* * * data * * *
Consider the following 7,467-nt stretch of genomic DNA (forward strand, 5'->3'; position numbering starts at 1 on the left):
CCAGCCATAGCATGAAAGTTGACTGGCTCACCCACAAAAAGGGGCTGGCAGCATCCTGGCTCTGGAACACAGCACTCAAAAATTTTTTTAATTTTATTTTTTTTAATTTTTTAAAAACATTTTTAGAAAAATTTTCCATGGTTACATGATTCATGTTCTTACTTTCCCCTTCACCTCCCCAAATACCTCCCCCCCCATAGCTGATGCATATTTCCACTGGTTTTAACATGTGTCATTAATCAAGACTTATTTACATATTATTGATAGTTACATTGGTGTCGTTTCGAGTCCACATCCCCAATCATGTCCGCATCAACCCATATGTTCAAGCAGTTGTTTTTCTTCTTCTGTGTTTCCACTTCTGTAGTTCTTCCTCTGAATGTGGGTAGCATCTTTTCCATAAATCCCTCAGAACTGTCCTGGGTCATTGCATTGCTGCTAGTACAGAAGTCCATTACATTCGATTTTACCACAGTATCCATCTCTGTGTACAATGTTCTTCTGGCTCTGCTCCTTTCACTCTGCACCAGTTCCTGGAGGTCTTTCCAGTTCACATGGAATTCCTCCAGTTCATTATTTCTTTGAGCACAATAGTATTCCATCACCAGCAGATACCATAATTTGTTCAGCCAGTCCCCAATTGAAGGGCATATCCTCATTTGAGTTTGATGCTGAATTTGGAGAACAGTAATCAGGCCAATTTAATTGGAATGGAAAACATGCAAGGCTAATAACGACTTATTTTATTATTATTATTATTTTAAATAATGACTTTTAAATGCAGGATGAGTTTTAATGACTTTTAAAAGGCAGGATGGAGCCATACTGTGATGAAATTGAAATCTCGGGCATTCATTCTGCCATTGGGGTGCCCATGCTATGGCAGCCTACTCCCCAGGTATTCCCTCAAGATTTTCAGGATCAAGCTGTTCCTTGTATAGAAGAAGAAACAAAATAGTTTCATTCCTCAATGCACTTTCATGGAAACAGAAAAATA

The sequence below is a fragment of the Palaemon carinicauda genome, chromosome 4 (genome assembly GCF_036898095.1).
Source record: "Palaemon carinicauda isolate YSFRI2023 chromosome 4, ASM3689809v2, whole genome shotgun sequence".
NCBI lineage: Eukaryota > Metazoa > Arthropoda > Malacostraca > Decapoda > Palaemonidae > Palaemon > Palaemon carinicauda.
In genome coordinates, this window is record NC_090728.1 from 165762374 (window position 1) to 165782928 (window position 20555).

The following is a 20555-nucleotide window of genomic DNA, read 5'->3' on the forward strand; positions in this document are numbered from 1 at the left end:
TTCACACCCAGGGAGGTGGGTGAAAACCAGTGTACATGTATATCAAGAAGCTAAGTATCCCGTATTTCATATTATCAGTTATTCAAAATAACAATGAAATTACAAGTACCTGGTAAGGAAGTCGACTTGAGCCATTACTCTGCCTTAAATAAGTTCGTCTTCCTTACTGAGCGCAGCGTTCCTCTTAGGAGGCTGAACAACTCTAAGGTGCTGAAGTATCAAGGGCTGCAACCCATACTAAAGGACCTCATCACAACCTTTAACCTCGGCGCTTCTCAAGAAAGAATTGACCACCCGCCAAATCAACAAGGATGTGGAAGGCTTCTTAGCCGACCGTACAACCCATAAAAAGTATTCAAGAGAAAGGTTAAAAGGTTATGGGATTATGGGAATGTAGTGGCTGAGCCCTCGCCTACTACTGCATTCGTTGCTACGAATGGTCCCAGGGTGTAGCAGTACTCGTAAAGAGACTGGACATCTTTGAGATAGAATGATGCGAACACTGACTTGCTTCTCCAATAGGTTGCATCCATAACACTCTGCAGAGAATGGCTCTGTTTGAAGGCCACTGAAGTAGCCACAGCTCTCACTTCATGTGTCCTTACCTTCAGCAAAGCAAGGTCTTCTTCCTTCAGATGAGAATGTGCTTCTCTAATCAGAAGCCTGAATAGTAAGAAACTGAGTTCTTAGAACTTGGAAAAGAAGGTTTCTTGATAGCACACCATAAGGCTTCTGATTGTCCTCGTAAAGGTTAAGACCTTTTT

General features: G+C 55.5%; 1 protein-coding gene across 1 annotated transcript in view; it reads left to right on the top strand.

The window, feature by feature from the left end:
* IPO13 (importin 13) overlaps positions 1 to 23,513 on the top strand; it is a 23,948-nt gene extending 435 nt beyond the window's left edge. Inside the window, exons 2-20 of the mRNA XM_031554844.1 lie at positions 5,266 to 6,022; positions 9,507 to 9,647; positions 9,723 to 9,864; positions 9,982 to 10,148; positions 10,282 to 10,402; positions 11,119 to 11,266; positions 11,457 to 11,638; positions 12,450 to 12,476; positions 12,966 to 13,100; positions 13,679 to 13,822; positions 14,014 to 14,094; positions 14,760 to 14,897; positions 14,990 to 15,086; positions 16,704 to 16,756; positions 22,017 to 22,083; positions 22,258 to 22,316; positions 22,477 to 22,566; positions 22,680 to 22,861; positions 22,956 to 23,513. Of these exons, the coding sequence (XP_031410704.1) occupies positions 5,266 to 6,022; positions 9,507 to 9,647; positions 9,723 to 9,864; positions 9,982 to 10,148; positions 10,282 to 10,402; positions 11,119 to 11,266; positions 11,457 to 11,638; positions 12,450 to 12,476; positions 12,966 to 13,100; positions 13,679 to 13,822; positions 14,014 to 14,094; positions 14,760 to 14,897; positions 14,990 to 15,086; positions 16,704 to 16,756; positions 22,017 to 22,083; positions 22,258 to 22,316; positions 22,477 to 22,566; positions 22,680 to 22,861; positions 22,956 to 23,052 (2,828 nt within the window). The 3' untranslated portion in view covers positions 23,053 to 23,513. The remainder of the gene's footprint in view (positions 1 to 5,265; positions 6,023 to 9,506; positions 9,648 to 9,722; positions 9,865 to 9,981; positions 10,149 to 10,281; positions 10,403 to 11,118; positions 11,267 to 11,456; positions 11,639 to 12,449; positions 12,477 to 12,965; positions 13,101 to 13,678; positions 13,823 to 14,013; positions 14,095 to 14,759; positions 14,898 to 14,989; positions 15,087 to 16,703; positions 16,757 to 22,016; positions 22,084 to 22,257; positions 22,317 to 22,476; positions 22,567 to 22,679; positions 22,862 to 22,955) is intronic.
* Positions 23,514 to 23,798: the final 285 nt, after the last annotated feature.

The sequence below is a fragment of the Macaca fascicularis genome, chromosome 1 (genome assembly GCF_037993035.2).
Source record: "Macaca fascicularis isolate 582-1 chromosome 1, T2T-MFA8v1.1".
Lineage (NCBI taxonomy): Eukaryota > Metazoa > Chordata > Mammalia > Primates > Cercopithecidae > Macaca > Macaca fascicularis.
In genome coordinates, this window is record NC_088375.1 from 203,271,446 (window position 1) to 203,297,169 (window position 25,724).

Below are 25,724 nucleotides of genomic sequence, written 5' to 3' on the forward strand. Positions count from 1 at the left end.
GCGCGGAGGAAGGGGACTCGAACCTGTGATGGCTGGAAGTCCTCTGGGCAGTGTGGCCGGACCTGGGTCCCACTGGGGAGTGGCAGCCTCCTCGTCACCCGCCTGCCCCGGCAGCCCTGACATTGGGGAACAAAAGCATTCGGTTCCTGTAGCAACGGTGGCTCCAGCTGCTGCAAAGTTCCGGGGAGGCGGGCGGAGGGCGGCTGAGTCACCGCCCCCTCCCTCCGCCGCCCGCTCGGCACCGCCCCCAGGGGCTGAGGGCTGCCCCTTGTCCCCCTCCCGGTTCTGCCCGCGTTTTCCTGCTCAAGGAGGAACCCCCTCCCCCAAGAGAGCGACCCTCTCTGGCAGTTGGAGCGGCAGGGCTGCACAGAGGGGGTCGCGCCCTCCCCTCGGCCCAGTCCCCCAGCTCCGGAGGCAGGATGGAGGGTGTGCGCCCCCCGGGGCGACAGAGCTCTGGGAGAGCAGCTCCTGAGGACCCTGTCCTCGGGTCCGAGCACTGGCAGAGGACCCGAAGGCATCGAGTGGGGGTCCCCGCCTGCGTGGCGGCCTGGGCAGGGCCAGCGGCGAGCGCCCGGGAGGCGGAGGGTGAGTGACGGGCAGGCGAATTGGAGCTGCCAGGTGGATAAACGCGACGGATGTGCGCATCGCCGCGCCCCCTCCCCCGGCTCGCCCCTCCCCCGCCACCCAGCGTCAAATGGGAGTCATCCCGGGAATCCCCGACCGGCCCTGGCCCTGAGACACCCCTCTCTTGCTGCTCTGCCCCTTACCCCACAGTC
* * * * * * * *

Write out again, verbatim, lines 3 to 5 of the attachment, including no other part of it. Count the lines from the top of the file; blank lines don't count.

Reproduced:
The sequence below is a fragment of the Palaemon carinicauda genome, chromosome 4 (genome assembly GCF_036898095.1).
Source record: "Palaemon carinicauda isolate YSFRI2023 chromosome 4, ASM3689809v2, whole genome shotgun sequence".
NCBI lineage: Eukaryota > Metazoa > Arthropoda > Malacostraca > Decapoda > Palaemonidae > Palaemon > Palaemon carinicauda.